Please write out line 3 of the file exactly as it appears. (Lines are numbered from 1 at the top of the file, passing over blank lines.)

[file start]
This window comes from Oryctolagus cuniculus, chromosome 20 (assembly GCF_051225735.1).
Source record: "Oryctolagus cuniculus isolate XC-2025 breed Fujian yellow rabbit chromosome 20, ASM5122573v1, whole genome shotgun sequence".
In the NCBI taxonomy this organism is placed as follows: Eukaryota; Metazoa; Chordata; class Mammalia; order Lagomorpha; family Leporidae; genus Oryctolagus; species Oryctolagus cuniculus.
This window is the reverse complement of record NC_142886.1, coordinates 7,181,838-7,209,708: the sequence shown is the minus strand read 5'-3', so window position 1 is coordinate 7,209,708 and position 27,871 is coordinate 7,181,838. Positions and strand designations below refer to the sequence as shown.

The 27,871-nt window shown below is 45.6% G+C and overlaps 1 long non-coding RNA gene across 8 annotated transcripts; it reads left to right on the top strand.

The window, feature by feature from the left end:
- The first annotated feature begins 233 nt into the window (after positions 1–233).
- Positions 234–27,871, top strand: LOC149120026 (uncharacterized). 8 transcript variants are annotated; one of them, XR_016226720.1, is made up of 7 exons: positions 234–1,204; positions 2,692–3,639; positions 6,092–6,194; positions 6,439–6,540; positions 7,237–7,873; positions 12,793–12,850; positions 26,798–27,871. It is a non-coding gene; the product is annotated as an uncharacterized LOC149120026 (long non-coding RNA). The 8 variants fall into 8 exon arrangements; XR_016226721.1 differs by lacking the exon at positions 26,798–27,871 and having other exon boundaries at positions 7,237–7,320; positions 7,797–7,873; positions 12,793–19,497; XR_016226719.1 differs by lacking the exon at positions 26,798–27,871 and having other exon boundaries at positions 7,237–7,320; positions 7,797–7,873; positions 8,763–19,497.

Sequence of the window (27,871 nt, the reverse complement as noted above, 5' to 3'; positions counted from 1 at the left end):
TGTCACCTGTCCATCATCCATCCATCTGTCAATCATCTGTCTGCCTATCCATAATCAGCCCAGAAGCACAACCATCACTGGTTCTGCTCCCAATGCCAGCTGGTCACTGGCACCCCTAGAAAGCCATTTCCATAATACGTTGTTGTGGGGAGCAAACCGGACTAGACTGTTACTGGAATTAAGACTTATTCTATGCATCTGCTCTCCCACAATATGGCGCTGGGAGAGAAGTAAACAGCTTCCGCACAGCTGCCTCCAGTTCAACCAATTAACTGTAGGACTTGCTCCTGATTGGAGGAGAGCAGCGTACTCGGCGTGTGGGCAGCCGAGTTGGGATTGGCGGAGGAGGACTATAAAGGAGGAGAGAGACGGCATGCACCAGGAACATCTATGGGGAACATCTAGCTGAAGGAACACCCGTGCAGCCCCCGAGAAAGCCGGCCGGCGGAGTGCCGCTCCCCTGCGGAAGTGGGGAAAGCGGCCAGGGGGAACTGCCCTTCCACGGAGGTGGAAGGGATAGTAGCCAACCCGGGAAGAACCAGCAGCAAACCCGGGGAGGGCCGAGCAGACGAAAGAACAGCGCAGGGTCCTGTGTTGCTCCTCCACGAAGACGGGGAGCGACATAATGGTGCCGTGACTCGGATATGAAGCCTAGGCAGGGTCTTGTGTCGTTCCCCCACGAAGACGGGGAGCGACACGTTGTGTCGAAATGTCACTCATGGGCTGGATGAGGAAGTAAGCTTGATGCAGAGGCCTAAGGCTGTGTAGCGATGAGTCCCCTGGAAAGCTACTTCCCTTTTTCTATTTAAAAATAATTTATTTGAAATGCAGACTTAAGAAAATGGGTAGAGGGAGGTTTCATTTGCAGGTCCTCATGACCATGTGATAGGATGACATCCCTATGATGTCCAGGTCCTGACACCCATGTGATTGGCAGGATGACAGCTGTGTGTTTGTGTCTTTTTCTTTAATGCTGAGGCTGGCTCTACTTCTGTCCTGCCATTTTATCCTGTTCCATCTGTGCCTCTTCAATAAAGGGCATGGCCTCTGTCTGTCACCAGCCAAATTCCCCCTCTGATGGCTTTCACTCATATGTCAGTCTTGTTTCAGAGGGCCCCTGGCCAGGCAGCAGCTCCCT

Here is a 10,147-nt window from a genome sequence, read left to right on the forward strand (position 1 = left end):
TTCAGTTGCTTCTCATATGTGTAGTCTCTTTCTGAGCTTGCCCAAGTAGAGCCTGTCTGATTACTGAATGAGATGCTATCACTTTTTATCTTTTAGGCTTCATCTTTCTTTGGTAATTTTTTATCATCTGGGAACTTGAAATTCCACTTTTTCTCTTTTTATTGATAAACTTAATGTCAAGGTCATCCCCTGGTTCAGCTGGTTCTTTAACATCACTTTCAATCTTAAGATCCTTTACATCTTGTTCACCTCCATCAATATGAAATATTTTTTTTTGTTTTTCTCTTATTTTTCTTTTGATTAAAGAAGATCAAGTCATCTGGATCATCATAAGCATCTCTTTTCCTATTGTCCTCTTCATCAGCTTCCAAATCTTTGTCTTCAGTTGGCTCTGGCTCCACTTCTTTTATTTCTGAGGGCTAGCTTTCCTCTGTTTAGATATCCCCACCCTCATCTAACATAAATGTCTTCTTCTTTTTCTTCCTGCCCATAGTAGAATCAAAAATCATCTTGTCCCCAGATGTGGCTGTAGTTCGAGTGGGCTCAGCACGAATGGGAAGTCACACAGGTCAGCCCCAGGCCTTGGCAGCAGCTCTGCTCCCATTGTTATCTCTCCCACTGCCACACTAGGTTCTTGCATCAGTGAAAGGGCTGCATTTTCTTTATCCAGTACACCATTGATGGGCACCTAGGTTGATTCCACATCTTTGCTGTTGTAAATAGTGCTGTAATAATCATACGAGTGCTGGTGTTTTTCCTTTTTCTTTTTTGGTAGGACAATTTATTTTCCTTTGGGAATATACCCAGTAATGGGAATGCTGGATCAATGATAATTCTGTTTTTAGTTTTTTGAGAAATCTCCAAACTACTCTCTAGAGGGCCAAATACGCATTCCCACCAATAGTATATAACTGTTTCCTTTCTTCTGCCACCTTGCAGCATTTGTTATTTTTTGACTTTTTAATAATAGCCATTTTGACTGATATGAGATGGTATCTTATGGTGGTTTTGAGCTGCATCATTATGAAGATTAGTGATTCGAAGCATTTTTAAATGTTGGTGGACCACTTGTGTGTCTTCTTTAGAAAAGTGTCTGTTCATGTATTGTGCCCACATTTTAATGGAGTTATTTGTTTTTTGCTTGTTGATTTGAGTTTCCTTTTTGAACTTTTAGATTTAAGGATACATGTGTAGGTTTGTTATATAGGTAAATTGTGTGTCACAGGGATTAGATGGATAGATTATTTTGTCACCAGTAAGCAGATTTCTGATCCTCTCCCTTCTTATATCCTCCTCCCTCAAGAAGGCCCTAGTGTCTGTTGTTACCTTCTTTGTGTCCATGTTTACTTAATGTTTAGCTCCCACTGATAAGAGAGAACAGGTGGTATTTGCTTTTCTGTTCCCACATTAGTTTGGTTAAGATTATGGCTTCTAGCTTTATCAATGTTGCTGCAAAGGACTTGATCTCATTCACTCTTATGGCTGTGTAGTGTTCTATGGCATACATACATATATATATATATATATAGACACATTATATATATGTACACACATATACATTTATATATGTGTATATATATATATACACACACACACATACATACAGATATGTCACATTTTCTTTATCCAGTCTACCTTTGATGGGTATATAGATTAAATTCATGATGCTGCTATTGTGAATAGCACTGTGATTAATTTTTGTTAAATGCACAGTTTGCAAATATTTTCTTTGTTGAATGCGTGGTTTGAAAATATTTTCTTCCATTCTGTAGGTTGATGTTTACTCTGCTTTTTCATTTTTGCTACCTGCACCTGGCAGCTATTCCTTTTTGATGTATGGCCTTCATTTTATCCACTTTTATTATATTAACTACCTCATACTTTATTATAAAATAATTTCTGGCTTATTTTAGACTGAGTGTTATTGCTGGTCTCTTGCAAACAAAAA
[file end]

In the NCBI taxonomy this organism is placed as follows: Eukaryota; Metazoa; Chordata; class Mammalia; order Lagomorpha; family Leporidae; genus Oryctolagus; species Oryctolagus cuniculus.